We should eliminate our exhausted use of the word "best" and apply a rating system like A1, A2 and A3 to signify degrees of excellence.
All you heard Monday were media swooning over the Seattle Seahawks' 43-8 pasting of the NFL's highest-scoring team ever, the Denver Broncos.
The best defense ever, they raved, then threw out some impressive stats to support their argument.
Seattle's defense led the NFL in fewest points allowed per game (14.4), fewest yards allowed per game (273.6), lowest passer rating allowed (63.4), fewest yards allowed per play (4.42), fewest big plays (20-plus yards) allowed (36), and takeaways (39).
For good measure, Seahawks' lovers note their three postseason wins — 49ers (23-17), Saints (23-15), Broncos — were all against legitimate contenders.
Maybe so, but I'll still take the 1985 Bears' Super Bowl XX champs as the scariest defense I've seen in 44 years of covering sports.
That includes the 1978 Steelers (12.2 ppg) and 2000 Ravens (10.3 ppg).
Did you notice? I didn't say "best."
Mike Ditka's Bears allowed 12.3 ppg., held 11 of their 16 opponents to 10 points or less, and gave up only 10 points in playoff wins over the Giants, Los Angeles Rams and Patriots.
They forced 53 turnovers.
And this is where I'll end any stat comparisons. These are different eras we're talking about, a different breed of professional athletes, a different style of coaching, different rules.
It's like saying the 1965 Mustang puts the 2013 Camaro to shame. What?
The Super Bowl XX Bears also were pro football's most colorful team, with a cast of characters worthy of its own TV series, starting with Jim ''The Punky QB" McMahon.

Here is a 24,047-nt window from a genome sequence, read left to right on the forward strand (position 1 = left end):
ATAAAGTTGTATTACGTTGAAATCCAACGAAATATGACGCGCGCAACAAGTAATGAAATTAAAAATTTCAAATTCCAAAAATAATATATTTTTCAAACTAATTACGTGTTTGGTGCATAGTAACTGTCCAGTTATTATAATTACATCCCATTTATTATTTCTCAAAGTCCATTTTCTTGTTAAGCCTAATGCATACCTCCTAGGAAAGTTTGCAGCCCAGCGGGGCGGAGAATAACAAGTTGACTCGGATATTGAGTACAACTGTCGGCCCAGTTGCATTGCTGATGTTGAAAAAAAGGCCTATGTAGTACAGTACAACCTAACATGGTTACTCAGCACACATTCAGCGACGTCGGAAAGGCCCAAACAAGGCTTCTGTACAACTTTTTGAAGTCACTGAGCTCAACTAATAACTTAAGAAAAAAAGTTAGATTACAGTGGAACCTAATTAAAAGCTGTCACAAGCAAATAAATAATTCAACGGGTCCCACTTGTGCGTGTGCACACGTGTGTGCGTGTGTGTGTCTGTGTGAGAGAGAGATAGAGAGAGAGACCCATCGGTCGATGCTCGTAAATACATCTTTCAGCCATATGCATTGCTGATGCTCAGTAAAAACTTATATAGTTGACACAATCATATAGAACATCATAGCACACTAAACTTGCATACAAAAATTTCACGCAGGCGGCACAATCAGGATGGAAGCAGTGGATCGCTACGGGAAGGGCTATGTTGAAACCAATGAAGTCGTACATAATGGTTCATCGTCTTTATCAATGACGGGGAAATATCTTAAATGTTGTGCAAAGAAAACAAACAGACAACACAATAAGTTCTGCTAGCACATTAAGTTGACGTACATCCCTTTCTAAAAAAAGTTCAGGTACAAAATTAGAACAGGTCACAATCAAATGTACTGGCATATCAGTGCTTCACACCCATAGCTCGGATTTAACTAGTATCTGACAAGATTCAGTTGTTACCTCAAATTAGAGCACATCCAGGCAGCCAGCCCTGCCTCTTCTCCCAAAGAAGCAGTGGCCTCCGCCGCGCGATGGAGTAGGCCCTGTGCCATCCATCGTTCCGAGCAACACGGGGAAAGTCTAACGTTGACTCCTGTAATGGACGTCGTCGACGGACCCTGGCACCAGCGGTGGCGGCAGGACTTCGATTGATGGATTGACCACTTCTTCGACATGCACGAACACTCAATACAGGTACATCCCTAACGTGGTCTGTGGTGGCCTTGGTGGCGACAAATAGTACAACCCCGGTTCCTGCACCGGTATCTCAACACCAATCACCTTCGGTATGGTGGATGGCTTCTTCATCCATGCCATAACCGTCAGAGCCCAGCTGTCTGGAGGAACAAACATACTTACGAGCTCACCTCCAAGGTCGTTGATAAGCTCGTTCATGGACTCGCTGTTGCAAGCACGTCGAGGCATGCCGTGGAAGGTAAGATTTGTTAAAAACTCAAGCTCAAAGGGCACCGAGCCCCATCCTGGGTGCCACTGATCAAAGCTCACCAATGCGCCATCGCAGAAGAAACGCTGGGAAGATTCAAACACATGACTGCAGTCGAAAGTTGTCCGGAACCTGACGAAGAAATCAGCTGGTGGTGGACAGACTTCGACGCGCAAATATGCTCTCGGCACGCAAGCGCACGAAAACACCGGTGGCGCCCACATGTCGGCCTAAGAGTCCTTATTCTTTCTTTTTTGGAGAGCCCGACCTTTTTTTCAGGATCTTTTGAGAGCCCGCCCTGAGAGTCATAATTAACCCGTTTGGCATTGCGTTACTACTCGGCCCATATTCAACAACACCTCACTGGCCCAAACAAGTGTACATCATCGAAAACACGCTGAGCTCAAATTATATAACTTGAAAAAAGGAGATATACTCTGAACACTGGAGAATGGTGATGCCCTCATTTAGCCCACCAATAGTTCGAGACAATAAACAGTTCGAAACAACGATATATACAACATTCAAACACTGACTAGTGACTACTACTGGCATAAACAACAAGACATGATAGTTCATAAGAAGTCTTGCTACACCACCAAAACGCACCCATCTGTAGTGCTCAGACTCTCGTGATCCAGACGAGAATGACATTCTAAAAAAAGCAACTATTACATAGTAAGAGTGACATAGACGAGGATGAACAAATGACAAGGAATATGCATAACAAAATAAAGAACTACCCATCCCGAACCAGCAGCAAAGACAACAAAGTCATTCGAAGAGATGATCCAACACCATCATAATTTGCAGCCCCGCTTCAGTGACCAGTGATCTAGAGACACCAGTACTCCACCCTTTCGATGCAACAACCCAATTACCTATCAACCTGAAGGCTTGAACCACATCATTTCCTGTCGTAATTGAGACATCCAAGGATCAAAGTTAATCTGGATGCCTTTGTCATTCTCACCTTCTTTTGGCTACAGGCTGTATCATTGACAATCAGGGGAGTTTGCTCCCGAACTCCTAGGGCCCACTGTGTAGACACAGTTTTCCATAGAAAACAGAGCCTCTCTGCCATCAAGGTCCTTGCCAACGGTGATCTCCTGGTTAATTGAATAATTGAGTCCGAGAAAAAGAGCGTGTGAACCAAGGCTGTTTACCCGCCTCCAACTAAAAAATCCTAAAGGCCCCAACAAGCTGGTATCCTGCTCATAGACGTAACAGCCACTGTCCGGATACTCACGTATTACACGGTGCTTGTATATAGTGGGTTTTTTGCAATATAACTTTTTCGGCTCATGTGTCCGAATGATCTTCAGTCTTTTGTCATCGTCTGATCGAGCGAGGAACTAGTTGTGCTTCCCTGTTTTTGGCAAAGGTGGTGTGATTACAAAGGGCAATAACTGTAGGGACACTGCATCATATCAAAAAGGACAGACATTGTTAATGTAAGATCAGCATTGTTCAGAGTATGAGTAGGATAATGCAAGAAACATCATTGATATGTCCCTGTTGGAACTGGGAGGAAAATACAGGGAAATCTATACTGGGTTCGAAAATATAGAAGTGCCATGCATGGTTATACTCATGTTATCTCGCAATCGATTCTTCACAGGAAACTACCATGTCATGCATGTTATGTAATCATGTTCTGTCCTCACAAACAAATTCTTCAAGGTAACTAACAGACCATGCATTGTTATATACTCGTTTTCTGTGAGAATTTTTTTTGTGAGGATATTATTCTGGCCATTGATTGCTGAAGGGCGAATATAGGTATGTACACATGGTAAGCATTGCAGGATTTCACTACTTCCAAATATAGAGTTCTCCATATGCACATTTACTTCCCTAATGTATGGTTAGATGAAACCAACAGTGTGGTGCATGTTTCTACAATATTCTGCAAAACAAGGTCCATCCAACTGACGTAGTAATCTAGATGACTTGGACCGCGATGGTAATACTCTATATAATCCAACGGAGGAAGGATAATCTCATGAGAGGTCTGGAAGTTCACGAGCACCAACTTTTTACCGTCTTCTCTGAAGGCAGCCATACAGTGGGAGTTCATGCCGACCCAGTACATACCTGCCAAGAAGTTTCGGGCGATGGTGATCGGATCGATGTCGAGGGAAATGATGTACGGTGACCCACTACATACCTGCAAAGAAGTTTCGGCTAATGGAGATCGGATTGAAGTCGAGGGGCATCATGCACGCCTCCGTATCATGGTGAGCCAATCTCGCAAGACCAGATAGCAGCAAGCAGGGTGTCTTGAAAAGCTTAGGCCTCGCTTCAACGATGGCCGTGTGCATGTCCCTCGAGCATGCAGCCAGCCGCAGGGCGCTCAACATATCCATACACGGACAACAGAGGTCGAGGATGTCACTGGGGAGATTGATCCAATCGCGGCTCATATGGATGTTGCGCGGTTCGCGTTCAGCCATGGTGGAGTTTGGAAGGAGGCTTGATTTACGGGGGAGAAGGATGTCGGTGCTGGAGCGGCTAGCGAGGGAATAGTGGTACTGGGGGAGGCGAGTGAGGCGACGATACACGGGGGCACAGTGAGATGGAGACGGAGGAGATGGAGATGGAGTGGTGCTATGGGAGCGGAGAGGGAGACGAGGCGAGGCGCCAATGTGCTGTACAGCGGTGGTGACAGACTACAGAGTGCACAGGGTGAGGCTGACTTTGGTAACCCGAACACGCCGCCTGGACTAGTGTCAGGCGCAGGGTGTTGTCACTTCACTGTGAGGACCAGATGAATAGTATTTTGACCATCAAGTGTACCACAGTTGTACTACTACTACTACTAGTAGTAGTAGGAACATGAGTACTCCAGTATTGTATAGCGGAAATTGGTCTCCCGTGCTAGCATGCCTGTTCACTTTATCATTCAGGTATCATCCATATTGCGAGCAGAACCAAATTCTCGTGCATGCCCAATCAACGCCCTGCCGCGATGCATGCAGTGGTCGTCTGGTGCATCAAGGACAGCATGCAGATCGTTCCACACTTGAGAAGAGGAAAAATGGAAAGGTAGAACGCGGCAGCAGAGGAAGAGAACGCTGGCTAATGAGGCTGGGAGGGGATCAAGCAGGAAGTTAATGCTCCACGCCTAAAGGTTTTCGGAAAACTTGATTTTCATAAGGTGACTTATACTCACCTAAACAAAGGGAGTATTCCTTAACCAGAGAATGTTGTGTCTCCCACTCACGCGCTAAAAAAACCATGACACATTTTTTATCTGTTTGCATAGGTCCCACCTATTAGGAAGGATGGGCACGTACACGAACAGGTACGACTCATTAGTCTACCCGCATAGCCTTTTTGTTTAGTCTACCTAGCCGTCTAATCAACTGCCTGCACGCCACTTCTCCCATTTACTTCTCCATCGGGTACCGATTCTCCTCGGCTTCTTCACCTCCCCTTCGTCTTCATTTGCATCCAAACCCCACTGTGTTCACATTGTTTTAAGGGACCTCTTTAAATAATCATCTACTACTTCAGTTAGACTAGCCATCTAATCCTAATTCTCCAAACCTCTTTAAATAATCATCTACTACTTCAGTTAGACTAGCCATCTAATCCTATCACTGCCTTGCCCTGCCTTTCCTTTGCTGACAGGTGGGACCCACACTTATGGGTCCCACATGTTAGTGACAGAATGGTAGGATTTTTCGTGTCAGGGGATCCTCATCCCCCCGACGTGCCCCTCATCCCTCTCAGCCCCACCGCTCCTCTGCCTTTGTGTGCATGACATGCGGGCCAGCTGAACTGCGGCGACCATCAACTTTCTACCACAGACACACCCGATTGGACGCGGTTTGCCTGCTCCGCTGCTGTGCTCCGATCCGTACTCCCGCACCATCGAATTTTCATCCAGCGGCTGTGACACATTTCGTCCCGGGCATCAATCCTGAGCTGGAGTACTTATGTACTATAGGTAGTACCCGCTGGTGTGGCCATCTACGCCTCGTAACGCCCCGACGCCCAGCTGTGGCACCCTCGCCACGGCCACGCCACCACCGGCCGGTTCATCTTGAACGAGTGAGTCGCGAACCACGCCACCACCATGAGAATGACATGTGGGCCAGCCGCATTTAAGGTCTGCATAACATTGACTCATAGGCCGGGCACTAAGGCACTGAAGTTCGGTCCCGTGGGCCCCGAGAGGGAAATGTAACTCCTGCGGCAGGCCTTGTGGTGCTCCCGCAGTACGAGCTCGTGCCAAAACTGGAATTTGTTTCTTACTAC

"We won a lot of games and had a helluva lot of fun, too," McMahon told me in a 2010 interview. "We had a lot of guys who not only wanted to win, but pound people and they did.
"Everybody talks about our defense but we had a helluva lot of offensive firepower, too. We scored the most points (456) in the league, we held the ball for almost 40 minutes a game, and that's a lethal combination to have."
Super Bowl MVP Richard Dent led a nasty, nasty gang of defenders that featured Mike Singletary, Dan Hampton, Otis Wilson, Steve McMichael, William "The Refrigerator" Perry, Wilbur Marshall, Dave Duerson, Gary Fencik, Mike Richardson and Leslie Frazier.
They just didn't tackle you; they walloped you with an imaginary two-by-four.
"I'd walk through fire every day to come to work," Dent told me at the team's 25th anniversary party. "It gave me a good outlook on life.
"We had a loose coach (Mike Ditka) and loose players, so it was a good fit."
And who can forget the finger-snapping "Super Bowl Shuffle" with Willie Gault writing the lyrics. It's still piling up thousands of hits on YouTube and ITunes.
The '85 Bears will always be my favorite team, their defense the one I respect most in Super Bowl annals.
"Yeah, I miss playing," McMichael said. "Back then, I could hit somebody in the head and not go to jail for it."
The Seahawks' secondary breathed fire into their defense, but the Bears gave you welts at every position.
They get my A1 rating, hands down.